Michael Hulshof left the University of La Verne in 2012 with his law degree and $145,000 in student debt. Today, that figure is about $220,000 and, by the time he’s 55, he figures it will be around $400,000. That’s when his real problems could begin.
Hulshof, a 33-year-old attorney in Antioch, California, entered into a payment plan for graduates who took out federal student loans and who have low income-to-debt ratios. The plan, known as “income-driven repayment,” is intended to help graduates who can’t afford to pay off their loans within 10 years.
On his income of $90,000 a year, Hulshof pays about $575 per month toward his student loans. It’s an affordable payment, but it doesn’t come close to covering the $1,500 a month the loans accrue in interest at rates ranging between 6.5 and 8.5 percent.
Under the repayment plan, Hulshof’s remaining debt will be forgiven after 25 years. But there’s a catch: That forgiven debt is considered income by the Internal Revenue Service, which means he and his wife will face a big tax bill when they finally get out from under the debt cloud.
“Me and my wife talk about it all the time, how we’ll deal with it at that point,” Hulshof said, estimating that he could owe upward of $175,000 in taxes. “It’s incredibly depressing to think about, that bankruptcy may be your only option … to start over at 55 when you worked so hard to get an education to better yourself and society.”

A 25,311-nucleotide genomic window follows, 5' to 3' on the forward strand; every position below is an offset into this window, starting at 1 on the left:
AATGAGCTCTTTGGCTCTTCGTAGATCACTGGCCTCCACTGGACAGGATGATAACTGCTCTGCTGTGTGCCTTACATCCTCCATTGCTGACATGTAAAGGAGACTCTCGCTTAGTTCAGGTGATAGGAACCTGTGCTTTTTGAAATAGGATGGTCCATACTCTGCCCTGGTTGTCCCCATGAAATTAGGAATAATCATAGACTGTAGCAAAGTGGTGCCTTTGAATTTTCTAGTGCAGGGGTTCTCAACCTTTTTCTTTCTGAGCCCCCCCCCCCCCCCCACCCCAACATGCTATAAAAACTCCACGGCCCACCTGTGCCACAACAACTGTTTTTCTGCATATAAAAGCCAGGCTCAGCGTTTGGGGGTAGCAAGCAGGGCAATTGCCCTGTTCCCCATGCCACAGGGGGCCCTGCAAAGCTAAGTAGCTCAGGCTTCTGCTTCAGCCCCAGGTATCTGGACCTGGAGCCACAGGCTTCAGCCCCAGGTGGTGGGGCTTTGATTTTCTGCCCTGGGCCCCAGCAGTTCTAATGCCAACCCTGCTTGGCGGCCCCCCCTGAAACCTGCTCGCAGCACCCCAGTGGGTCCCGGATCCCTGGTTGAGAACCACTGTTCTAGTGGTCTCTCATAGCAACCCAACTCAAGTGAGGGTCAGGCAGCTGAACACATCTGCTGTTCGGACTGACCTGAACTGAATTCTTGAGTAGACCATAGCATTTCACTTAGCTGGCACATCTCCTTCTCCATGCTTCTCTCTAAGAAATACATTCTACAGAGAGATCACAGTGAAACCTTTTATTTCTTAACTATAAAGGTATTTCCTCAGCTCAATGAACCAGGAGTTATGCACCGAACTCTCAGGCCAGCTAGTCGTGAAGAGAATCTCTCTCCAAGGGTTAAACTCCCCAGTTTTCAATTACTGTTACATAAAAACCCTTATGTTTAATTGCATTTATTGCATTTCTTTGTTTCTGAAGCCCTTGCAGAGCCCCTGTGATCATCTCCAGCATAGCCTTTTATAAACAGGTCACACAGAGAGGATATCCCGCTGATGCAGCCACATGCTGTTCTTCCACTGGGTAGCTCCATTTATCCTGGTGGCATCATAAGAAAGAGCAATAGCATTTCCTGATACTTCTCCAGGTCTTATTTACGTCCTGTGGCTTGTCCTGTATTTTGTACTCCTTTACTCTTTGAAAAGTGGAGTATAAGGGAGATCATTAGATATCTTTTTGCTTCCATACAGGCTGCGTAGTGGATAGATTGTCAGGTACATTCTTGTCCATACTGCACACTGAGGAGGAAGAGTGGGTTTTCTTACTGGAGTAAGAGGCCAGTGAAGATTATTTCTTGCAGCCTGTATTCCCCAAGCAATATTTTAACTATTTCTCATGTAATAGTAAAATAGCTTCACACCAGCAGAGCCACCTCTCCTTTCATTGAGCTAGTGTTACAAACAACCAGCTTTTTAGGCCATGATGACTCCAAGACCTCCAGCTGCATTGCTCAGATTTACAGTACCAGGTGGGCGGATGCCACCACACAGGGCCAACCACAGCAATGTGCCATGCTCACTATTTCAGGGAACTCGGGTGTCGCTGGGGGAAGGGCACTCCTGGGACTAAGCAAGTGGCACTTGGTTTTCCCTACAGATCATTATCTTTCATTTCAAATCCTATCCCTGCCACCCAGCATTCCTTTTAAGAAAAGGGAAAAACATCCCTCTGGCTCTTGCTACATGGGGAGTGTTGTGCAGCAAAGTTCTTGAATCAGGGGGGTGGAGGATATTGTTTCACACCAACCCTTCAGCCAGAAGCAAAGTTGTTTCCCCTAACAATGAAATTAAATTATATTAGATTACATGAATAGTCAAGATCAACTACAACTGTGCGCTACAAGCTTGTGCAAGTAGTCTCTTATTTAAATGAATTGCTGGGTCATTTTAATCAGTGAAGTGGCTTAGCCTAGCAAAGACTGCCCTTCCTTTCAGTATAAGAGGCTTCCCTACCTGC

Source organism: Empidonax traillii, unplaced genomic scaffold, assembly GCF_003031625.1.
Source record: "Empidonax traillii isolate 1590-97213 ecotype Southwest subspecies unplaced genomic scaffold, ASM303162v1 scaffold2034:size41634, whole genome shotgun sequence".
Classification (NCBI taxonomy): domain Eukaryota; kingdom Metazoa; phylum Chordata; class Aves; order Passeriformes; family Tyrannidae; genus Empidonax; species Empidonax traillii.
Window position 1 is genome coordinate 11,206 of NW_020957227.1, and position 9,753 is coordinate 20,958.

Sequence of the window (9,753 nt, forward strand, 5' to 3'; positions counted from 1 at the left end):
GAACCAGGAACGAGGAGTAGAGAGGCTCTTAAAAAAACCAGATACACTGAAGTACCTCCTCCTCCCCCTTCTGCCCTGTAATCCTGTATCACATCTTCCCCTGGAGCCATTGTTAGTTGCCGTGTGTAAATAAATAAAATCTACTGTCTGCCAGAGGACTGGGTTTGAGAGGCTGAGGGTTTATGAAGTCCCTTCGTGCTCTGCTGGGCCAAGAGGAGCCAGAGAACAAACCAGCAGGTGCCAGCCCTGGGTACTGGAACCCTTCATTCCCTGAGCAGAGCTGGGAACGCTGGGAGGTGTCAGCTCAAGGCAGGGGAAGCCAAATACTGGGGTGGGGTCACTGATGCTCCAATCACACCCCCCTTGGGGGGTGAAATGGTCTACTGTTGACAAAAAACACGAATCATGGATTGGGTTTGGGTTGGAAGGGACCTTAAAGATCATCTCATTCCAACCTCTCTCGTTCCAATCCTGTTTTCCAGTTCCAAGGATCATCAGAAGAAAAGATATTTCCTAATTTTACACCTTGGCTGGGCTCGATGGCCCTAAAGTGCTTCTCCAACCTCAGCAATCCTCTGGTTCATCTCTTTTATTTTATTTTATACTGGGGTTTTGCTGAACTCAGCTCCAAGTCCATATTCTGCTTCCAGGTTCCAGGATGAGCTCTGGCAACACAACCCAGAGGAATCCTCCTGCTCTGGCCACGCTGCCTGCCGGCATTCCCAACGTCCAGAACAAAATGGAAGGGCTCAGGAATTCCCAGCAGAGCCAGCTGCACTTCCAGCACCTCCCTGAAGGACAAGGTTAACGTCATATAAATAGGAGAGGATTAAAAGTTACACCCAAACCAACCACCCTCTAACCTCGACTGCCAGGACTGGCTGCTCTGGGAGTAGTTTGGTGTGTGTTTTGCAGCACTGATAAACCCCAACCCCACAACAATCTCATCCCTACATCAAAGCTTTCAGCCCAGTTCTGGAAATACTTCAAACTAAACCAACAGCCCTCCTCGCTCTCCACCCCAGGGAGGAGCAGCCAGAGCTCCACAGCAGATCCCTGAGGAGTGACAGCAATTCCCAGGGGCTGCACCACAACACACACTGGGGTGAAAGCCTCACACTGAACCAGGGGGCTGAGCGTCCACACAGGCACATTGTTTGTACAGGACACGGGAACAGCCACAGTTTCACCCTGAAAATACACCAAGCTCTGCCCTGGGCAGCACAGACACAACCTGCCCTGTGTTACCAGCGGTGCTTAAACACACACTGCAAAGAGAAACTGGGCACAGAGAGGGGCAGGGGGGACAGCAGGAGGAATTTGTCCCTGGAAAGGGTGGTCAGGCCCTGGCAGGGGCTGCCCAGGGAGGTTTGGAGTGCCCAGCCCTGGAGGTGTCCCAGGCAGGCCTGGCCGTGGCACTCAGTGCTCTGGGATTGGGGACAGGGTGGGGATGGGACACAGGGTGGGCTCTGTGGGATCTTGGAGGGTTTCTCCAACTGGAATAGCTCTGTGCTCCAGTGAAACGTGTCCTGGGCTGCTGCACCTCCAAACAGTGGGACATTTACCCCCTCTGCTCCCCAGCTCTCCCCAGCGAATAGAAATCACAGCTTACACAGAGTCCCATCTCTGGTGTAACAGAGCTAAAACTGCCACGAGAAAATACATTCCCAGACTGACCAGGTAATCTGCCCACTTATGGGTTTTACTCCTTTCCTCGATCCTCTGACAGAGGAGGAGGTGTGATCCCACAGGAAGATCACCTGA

Income-based repayment was originally passed by Congress in 1994, but it was mostly unused until the introduction of new plans between 2009 and 2015. Today, there are five different income-based repayment plans and more borrowers than ever before: As of Sept. 30, more than 4.2 million borrowers of federal direct student loans were enrolled in one of the plans, an increase of more than 50 percent from the year prior and an increase of more than 160 percent from 2013, according to the U.S. Department of Education.
The plans do offer lower payment options to graduates who otherwise would likely default on their loans. But critics, including borrowers, student advocacy groups and their supporters in Washington, D.C., say they need to be adjusted to insure that borrowers don’t face massive tax bills at the end of their repayment periods.